The American Terror Machine Joe and I disagree somewhat on the nature of al-Qaeda infrastructure inside the US based on his own inferences from the case of Abdullah al-Muhajir case and to be quite frank, I really hope I'm wrong on this one because of the logical implications that follow from such conclusions. In any case, I think that one of the reasons as to why the US has yet to experience a second wave of terrorist attacks since September 11 is due in large part to three unique factors: al-Qaeda's grandiose visions of death and destruction, the arrest and later detention of Ali Saleh al-Marri, and the fact that US law enforcement has finally gotten their act together. Let me go through these one-by-one to show you what I mean. 1. The Downsides of Meglomania ... For better or worse, by carrying out attacks like 9/11, the Bali bombings, the Poshipnikov Zavod Dubrovka theater seige in Moscow, and more recently the Istanbul suicide bombings sets a very high bar for the terrorist network as far as its operational planning goes, which is one of the reasons as to why there is such a lengthy gap between major al-Qaeda attacks. While smaller organizations like Hamas or the Liberation Tigers of Tamil Eelam are generally content with killing only a handful of civilians in reasonably simple attacks such as suicide bombing a bus, al-Qaeda favors sophisticated simultaneously mass casualty suicide attacks designed to inflict a massive amount of damage as well as to spread a maximum amount of fear to the civilian population. More to the point, al-Qaeda leaders such as Abu Salma al-Hijazi have previously promised the network's supporters that the next major attack on the US will kill as many as 100,000. Chopping that figure down by a factor of ten by filtering out the hyperbole, we arrive at ~10,000 casualties, which would be well within the network's capabilities of achieving - Ramzi Yousef, the mastermind of the first World Trade Center bombing originally hoped to kill over 100,000 in his plan to cause one tower to crash onto the other, creating a kind of giant "domino effect." However, by committing itself to such astronomical figures, the network cannot easily resort to Hamas-style suicide bombings inside the US because to do so would be to grant America a tacit admission that its capabilities have become extremely degraded since 9/11. This train of thought is echoed in this article from USA Today from November 27 which states that al-Qaeda scrapped plans to launch a series of low-level attacks inside the US this year in favor of a "more spectacular" attack on par with 9/11. 2. Ali Saleh al-Marri According to the June 23 issue of Newsweek, al-Marri was identified by none other than Khalid Sheikh Mohammed as al-Qaeda's "point man" in the United States after 9/11 and was charged by the network to organize further attacks against American interests inside the continental US. Unfortunately for al-Qaeda, al-Marri, an alumni of al-Farooq camp was arrested December 2001 and is now listed as an enemy combatant, meaning that he is almost certainly removed from any contacts he had inside the United States, likely severing the main point of contact between US sleeper cells and the central leadership. 3. The FBI Gets A Clue ... Couple this with the arrest and subsequent turning of al-Qaeda sleeper Iyman Faris that we know led to the arrest of at least two additional operatives: Uzair Paracha, who was involved in the NYC shipping industry and Majid Khan, who was planning to blow up the underground storage tanks of several US gas stations, and we can see that a sizeable dent was already made against the US al-Qaeda infrastructure by law enforcement in the spring of last year. And in addition to leading us to Faris, who turned in Paracha and Khan, Khalid Sheikh Mohammed has reportedly given the FBI the names of 12 US al-Qaeda operatives who were reportedly planning attacks inside the US to be in conjunction with the war in Iraq. According to other reporting that followed the arrest of Faris as well as Homeland Security Director Tom Ridge's press conference on Sunday, the combination of turning Faris and cracking Khalid Sheikh Mohammed was one of the steps that enabled the US to avert potential al-Qaeda plots during the course of the war with Iraq, the last time the US was placed on "Orange" alert. To date, the FBI has identified 6 al-Qaeda support groups spread out across 40 states inside the continental United States and if I had to venture a guess I would say that they likely include al-Muhajiroun, Hizb-ut-Tahrir, and Jamaat ul-Fuqra, three extremist organizations known to act as al-Qaeda front organizations. A parallel might be drawn between these groups and the German-American Bund or the Silver Shirts prior to the US entry into World War 2. Decentralized? Think Again. A number of media reports that I've seen since we entered "Orange" alert seem rather skeptical at the prospect that al-Qaeda could plot an attack on par with 9/11, citing the increasingly decentralized nature of the network since the events of Operation Enduring Freedom. What these reports frequently miss, however, is the fact that within the course of the last year or so al-Qaeda has been successfully relocated itself to a new HQ - the Islamic Republic of Iran. The first whispers of this started on August 28, 2002 when the Washington Post reported that "dozens" of key al-Qaeda figures including military commander Saif al-Adel and top ideologue Mahfouz Ould Walid (variously known as Abu Hafs the Mauritanian or Mr. Mauritania) had taken shelter in hotels and guesthouses in the Iranian border cities of Mashhad and Zabol. This seems to have been noted by US intelligence but little was done about it publicly as far as pressuring Iran on the subject until shortly after the first Riyadh bombings when US intelligence identified Saad bin Laden, Saif al-Adel, and Abu Mohammed al-Masri (the latter two being the network's equivalent to ministers of war and finance) as being sheltered by the Iranian Revolutionary Guards Corps (IRGC) at one of their military bases somewhere in Kerman province. More tidbits have trickled out over the course of the last several months, including the rationale as to why Iran is carrying out this seemingly suicidal foreign policy. While the general Iranian response to these allegations are that these individuals are "in custody," such a state of implies generally implies that the individuals being held are unable to run a global terrorist network out of the Islamic Republic. Take for example, the case of Suleiman Abu Ghaith, whom Iran has admitted is among the "detainees" yet is still able to make audiotaped threats to Dubai's Panorama FM radio station. Last time I checked, the ayatollahs don't extend these kinds of courtesies to all of the students and pro-democracy activists that are routinely arrested in Iran. At any rate, the latest information is that over two dozen al-Qaeda leaders and roughly 500 operatives are currently based inside of Iran and are being protected by Qods Force formerly run by Ahmed Vahidi, who is now Iran's Deputy Minister of Defense. These developments, among others, led the conservative Weekly Standard to publish an article on November 3, 2003 entitled "Al-Qaeda's New Base" detailing the extent and implications of al-Qaeda having a safe harbor in Iran. If one is to believe Mansoor Ijaz, those al-Qaeda leaders who have been granted safe haven in Iran include both bin Laden and Ayman al-Zawahiri. Ironically, this squares somewhat with account of Haji Mohammed Akram, a Saudi national who claims to have served as bin Laden's chef in Afghanistan. Whether or not bin Laden is in Iran, the point is that enough of the organization's operational infrastructure is both inside the country and likely has been for over a year - more than enough to time plan a major attack on US soil. On the other hand, any successful mass casualty attack launched by al-Qaeda against the continental United States (and I concur with the Belmont Club that they can probably execute at least one) will have almost-certain suicidal consequences for the current Iranian government, a fact that al-Qaeda's backers inside Iran may well be keenly aware of. Thinking Vigilance Is Good, Too ... Despite all of the warnings of vague caution from elected officials, one of the things that I have found the most deplorable is that a US media that finds it "newsworthy" to show us Jacko's freakish visage 24/7 could at the very least put up the face of the man reputed to be the next Mohammed Atta in addition to being the guy looking for dirty bomb material during the hourly news bulletins - Adnan El Shukrijumah. Even more ominous is who El Shukrijumah was reputed to be traveling with during the last sighting of him on September 14 in Naples, Maine - Abderraouf Jdey, for whom an FBI advisory on August 1, along with his associate Faker Boussora. As the article notes, Jdey first came to US attention after he and Boussora appeared on videotape with three other individuals who were apparently intended to serve as the next generation of al-Qaeda leaders. Of the three others, Binalshibh became a member of the military committee while Khalid Jehani replaced Abd Rahim al-Nashiri upon his capture as the head of al-Qaeda's operations in the Persian Gulf. To be quite frank, if Jdey is here than it means that he's likely got a sizeable number of followers to order around, either in the US or north of the border in Canada. A Saudi Connection? Recently, MEMRI carried excerpts from The Voice of Jihad, which appears to be the main propaganda organ of al-Qaeda in the Arabian Peninsula. In it, we learn that Lewis Atiyyat Allah, a noted al-Qaeda ideologue who has taken over from the late Yousef al-Ayyeri as al-Qaeda's principle ideologue and is a member of the 225 Wahhabi leaders who make up the supreme council of the global jihad led by bin Laden's spiritual advisor Safar Hawali that maintains extensive infrastructure within the United States as a result of the good relationship between the US and the Saudis that could easily be converted by al-Qaeda to serve as a support base for attacks launched from in North America. It is for that reason that Lewis Attiyah's most recent comments in The Voice of Jihad should be remembered:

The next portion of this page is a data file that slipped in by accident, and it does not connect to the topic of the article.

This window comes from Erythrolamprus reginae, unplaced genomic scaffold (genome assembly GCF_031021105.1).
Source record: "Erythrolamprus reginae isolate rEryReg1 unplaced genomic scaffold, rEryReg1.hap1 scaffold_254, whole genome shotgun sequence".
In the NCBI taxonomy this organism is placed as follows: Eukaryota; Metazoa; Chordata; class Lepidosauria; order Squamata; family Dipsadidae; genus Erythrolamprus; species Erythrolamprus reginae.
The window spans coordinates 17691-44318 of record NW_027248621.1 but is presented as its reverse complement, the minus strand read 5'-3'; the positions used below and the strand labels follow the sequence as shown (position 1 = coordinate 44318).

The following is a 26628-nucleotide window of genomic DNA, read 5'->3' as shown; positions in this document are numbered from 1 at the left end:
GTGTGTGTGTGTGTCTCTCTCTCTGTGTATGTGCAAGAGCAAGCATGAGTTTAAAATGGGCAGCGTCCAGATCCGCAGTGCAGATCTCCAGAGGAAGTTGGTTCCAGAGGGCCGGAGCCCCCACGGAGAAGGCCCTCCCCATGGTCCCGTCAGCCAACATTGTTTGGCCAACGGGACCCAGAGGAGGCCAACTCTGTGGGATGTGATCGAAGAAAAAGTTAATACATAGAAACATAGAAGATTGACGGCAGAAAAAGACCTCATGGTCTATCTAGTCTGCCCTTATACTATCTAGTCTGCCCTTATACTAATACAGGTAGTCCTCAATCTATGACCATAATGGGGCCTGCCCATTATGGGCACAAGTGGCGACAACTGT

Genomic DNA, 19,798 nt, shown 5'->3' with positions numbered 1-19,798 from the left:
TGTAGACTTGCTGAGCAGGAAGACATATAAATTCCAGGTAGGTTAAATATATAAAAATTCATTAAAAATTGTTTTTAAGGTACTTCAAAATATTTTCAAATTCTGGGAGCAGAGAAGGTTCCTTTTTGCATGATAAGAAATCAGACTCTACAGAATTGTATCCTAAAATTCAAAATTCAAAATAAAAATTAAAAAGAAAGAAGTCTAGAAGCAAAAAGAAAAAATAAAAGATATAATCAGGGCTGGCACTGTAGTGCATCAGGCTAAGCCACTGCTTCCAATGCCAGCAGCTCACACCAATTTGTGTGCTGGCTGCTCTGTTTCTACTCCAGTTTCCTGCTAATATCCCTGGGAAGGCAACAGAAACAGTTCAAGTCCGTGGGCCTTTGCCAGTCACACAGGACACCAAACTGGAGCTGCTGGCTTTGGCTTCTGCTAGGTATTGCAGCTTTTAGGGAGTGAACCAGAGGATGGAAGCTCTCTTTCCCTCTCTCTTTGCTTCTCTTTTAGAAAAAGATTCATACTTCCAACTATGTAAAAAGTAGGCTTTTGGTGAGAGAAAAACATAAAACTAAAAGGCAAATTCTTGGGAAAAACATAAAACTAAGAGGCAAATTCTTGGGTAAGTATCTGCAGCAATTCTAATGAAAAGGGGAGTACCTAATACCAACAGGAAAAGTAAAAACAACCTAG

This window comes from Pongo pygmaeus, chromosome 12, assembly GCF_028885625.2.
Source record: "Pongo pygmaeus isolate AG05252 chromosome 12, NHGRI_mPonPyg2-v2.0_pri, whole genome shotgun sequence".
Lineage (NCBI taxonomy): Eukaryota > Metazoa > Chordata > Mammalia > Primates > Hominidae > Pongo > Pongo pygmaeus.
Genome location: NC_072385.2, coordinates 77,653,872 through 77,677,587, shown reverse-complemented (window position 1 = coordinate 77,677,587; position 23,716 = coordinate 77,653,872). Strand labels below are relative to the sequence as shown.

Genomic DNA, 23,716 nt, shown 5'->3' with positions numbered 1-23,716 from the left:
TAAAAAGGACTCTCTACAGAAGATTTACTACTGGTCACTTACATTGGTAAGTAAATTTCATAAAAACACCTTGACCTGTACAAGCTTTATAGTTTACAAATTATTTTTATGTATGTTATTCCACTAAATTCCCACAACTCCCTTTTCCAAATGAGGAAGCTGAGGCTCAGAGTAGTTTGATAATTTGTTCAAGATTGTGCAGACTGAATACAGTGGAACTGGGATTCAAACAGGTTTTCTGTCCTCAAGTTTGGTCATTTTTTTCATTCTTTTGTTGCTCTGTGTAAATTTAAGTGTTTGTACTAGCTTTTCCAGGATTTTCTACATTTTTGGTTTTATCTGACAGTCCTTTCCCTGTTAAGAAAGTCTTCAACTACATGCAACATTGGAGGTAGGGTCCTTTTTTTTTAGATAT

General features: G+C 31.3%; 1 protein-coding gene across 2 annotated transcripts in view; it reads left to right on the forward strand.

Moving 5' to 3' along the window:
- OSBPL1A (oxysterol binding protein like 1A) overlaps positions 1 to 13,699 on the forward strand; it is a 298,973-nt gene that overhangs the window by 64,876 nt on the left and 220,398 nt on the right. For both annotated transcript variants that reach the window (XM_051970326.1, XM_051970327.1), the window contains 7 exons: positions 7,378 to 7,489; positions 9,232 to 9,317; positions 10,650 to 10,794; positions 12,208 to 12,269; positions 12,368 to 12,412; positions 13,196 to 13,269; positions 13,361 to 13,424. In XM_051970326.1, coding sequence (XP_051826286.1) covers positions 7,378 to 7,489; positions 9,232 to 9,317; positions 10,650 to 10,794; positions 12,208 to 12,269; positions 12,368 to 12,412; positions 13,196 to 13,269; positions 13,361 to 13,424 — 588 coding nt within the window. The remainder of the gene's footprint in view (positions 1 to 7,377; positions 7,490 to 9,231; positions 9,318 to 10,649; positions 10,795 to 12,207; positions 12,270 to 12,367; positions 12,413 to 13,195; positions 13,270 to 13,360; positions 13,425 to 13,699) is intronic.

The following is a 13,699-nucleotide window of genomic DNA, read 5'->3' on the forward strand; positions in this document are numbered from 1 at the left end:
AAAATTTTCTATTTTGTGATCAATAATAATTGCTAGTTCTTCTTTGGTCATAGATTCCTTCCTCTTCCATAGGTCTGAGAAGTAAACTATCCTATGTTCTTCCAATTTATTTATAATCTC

"Regarding the Al-Muhaya operation [the November 8, 2003 bombing in Riyadh],, it can be claimed that the house of Salul [a derogatory term used by al-Qaeda against the Saudi monarchy] had some media success in portraying the battle as the killing of Muslims, and in inciting some against the Mujahideen. But this effect is temporary and will disappear if, for example, the Mujahideen strike another blow in America. Then sympathy will return to what it was in the past, and may even increase."